Immigration, Then and Now


Terrific and timely op-ed from Jeb Bush and Robert Putnam debunking the myth that there's something uniquely threatening to American culture from Hispanic immigrants.

On language:

Proponents and opponents of immigration agree on one thing: Learning English is crucial to success and assimilation…

Most recent immigrants recognize that they need to learn English, and about 90 percent of the second generation speak English, according to the Pew Hispanic Center. Research by sociologists Claude Fischer and Michael Hout published in 2008 suggests that English acquisition among immigrants today is faster than in previous waves.

On geographic assimilation:

Half a century ago, sociologist Stanley Lieberson showed that most immigrants lived in segregated enclaves, "Little Italy" or "Chinatown," for several generations. This segregation reflected discrimination by natives and the natural desire of "strangers in a strange land" to live among familiar faces with familiar customs….

That many of today's immigrants live in ethnic enclaves is thus entirely normal and reflects no ominous aim to separate themselves from the wider American community.

On intermarriage:

Immigrant intermarriage, then and now, also demonstrates steady progress over generations. In the 1960s, more than half a century after Italian immigration peaked, about 40 percent of second-generation Italians married non-Italians. This pattern characterizes today's immigrants: 39 percent of U.S.-born Latinos marry non-Latinos, according to the Pew Research Center. Intermarriage among second-generation Asian Americans is even more common. Today's immigrants are, on average, assimilating socially even more rapidly than earlier waves.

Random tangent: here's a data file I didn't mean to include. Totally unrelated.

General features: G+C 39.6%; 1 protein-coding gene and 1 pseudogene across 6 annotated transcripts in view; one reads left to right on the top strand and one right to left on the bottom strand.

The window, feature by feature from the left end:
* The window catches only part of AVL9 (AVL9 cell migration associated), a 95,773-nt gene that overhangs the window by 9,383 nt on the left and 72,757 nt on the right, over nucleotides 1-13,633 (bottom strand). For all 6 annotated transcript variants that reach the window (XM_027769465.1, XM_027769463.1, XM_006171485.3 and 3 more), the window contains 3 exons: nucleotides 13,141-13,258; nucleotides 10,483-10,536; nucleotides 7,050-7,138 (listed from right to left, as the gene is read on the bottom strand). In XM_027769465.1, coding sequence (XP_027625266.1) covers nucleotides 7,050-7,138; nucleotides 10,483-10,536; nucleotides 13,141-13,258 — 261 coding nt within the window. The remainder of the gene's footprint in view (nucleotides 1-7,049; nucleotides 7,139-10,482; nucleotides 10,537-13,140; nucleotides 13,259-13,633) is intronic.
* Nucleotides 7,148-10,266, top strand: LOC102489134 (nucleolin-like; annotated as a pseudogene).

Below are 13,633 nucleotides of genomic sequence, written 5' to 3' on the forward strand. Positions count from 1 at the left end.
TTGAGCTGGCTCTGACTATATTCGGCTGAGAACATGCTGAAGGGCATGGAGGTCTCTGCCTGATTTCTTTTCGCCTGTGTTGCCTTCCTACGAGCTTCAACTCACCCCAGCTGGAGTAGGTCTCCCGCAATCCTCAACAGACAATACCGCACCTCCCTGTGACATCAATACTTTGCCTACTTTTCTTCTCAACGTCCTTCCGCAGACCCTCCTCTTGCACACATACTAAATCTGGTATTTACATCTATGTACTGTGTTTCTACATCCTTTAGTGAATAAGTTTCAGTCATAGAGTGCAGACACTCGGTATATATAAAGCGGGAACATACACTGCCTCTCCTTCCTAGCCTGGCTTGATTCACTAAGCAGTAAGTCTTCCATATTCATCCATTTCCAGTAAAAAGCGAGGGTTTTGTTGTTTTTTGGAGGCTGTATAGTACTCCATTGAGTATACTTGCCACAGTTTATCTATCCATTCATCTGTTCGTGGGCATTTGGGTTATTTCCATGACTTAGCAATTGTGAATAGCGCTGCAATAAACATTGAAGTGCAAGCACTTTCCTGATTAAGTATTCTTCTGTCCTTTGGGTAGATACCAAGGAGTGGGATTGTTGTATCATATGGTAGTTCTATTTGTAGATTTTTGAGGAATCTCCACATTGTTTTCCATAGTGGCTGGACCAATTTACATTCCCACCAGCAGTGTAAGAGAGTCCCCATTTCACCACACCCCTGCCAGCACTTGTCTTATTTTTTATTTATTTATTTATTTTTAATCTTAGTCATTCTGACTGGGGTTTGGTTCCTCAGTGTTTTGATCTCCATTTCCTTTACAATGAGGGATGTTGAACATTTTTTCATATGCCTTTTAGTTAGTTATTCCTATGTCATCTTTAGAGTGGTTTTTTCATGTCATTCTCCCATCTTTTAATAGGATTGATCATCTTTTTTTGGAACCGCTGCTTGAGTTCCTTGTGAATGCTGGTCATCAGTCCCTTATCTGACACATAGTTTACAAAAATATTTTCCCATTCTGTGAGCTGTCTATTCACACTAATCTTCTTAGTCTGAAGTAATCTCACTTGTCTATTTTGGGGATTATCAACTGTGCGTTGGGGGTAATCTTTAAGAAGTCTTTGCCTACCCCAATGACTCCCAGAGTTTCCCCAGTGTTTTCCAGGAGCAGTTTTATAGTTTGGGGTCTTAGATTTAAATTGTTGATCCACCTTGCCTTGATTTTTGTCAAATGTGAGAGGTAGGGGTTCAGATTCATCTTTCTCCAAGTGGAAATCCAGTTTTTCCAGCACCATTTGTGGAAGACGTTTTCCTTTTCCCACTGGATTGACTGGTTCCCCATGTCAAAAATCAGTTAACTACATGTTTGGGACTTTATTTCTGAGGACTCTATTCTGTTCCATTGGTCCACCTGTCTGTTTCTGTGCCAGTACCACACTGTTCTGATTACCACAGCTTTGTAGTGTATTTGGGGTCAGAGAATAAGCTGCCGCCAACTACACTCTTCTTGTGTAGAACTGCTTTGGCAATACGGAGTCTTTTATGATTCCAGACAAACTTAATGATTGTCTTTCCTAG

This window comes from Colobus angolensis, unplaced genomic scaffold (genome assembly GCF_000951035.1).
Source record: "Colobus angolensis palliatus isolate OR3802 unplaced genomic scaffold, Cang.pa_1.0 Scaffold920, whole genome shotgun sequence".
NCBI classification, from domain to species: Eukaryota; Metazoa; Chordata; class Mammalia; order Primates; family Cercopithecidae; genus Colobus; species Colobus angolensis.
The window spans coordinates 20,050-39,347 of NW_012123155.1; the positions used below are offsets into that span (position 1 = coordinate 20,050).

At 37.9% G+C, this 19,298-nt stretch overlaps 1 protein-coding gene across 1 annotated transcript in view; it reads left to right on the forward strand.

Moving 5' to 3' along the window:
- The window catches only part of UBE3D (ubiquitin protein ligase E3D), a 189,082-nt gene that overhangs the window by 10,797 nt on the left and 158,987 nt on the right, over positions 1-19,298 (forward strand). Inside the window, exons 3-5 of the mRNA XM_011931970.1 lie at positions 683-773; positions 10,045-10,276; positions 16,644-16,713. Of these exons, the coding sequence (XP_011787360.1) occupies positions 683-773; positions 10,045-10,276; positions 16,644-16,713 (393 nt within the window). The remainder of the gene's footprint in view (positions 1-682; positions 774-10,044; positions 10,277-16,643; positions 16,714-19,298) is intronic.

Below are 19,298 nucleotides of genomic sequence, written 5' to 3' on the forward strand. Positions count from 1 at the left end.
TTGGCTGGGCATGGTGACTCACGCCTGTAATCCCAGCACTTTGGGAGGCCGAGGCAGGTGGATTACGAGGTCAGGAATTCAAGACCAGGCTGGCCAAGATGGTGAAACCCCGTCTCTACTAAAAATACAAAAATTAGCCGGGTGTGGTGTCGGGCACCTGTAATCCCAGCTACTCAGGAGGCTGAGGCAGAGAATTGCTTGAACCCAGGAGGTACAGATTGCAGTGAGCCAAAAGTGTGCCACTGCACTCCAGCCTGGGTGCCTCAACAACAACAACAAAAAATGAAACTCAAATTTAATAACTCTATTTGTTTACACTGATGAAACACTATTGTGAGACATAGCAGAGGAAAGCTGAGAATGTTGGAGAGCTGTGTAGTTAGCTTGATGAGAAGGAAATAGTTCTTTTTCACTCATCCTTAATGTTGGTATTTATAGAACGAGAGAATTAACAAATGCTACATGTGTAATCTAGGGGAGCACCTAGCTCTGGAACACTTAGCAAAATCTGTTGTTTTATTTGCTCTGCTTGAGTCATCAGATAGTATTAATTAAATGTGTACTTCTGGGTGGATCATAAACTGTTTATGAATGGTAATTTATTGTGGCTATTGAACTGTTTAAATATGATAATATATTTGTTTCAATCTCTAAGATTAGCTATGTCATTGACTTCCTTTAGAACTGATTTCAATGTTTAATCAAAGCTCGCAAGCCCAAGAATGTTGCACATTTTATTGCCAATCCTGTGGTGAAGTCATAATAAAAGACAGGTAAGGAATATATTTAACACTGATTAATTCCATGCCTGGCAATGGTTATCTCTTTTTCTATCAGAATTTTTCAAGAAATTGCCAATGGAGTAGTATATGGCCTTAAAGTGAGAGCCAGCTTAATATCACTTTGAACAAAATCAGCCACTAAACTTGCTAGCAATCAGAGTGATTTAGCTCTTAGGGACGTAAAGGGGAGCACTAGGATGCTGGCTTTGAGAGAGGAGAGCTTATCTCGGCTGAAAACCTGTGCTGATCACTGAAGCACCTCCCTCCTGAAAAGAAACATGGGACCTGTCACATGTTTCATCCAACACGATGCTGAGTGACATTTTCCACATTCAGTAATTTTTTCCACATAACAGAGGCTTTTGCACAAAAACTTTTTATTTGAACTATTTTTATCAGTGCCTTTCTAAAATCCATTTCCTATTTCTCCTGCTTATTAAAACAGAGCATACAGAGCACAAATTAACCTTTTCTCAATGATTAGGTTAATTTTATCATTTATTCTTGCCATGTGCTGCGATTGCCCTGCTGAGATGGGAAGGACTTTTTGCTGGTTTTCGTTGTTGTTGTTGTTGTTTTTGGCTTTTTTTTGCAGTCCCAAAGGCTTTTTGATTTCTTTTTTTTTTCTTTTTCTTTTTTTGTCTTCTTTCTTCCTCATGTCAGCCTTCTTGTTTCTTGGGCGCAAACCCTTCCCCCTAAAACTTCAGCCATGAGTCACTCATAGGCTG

I'm not sure about all of their policy recommendations, but they're dead on here. We've seen the same criticisms with each new wave of immigrants: They're not assimilating. They don't speak the language. They're just here for a handout. They're bringing disease. We're getting the dregs of the rest of the world.

I guess it would be subjective to say that each wave of immigrants has made America stronger, though that's certainly my opinion. But when it comes to the retread fears about assimilation the critics have been wrong every time.